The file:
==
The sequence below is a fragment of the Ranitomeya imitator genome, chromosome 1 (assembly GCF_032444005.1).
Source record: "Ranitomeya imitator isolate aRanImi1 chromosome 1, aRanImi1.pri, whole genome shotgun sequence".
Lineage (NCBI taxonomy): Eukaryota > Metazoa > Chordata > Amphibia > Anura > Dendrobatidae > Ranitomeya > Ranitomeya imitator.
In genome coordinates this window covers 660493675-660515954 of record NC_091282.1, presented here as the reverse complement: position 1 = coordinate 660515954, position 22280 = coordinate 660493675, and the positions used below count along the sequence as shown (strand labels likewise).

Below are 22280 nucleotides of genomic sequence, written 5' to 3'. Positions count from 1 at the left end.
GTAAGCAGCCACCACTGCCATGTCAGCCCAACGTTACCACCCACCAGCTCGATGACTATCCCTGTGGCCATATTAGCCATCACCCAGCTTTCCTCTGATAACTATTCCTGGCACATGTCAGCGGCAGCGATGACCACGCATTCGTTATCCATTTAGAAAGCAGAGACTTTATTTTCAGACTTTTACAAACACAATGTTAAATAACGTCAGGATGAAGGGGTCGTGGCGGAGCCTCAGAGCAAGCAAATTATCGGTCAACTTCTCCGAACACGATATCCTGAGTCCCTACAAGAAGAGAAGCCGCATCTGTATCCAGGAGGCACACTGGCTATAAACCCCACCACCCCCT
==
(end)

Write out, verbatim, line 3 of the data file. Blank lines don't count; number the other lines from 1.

Lineage (NCBI taxonomy): Eukaryota > Metazoa > Chordata > Amphibia > Anura > Dendrobatidae > Ranitomeya > Ranitomeya imitator.